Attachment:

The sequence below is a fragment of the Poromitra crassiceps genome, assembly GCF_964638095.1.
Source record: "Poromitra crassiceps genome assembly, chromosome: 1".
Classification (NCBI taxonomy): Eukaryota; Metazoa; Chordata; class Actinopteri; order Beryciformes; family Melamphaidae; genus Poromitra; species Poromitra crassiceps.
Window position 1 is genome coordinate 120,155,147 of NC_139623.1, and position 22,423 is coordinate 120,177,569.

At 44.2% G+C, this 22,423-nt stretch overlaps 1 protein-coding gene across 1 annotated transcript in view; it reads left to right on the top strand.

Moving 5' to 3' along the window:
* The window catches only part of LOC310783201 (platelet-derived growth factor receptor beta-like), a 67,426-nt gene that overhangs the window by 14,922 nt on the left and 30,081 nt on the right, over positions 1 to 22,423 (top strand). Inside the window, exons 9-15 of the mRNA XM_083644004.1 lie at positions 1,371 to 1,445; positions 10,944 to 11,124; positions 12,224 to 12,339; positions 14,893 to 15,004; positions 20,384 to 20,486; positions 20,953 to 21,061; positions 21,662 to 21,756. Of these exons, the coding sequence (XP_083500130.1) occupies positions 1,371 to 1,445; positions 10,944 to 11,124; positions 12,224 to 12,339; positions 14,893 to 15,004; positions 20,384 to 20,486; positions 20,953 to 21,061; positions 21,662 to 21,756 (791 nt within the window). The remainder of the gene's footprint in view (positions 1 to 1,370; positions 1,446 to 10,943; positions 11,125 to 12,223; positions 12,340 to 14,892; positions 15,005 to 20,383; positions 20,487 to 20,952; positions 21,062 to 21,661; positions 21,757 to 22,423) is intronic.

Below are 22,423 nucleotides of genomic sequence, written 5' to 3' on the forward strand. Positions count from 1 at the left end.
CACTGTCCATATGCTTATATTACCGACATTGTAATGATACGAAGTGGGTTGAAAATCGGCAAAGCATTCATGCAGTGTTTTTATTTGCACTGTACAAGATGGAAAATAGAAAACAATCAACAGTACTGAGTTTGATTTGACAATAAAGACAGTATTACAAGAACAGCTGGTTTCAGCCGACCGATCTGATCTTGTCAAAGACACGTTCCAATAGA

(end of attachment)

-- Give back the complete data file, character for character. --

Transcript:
The sequence below is a fragment of the Poromitra crassiceps genome, assembly GCF_964638095.1.
Source record: "Poromitra crassiceps genome assembly, chromosome: 1".
Classification (NCBI taxonomy): Eukaryota; Metazoa; Chordata; class Actinopteri; order Beryciformes; family Melamphaidae; genus Poromitra; species Poromitra crassiceps.
Window position 1 is genome coordinate 120,155,147 of NC_139623.1, and position 22,423 is coordinate 120,177,569.

At 44.2% G+C, this 22,423-nt stretch overlaps 1 protein-coding gene across 1 annotated transcript in view; it reads left to right on the top strand.

Moving 5' to 3' along the window:
* The window catches only part of LOC310783201 (platelet-derived growth factor receptor beta-like), a 67,426-nt gene that overhangs the window by 14,922 nt on the left and 30,081 nt on the right, over positions 1 to 22,423 (top strand). Inside the window, exons 9-15 of the mRNA XM_083644004.1 lie at positions 1,371 to 1,445; positions 10,944 to 11,124; positions 12,224 to 12,339; positions 14,893 to 15,004; positions 20,384 to 20,486; positions 20,953 to 21,061; positions 21,662 to 21,756. Of these exons, the coding sequence (XP_083500130.1) occupies positions 1,371 to 1,445; positions 10,944 to 11,124; positions 12,224 to 12,339; positions 14,893 to 15,004; positions 20,384 to 20,486; positions 20,953 to 21,061; positions 21,662 to 21,756 (791 nt within the window). The remainder of the gene's footprint in view (positions 1 to 1,370; positions 1,446 to 10,943; positions 11,125 to 12,223; positions 12,340 to 14,892; positions 15,005 to 20,383; positions 20,487 to 20,952; positions 21,062 to 21,661; positions 21,757 to 22,423) is intronic.

Below are 22,423 nucleotides of genomic sequence, written 5' to 3' on the forward strand. Positions count from 1 at the left end.
CACTGTCCATATGCTTATATTACCGACATTGTAATGATACGAAGTGGGTTGAAAATCGGCAAAGCATTCATGCAGTGTTTTTATTTGCACTGTACAAGATGGAAAATAGAAAACAATCAACAGTACTGAGTTTGATTTGACAATAAAGACAGTATTACAAGAACAGCTGGTTTCAGCCGACCGATCTGATCTTGTCAAAGACACGTTCCAATAGA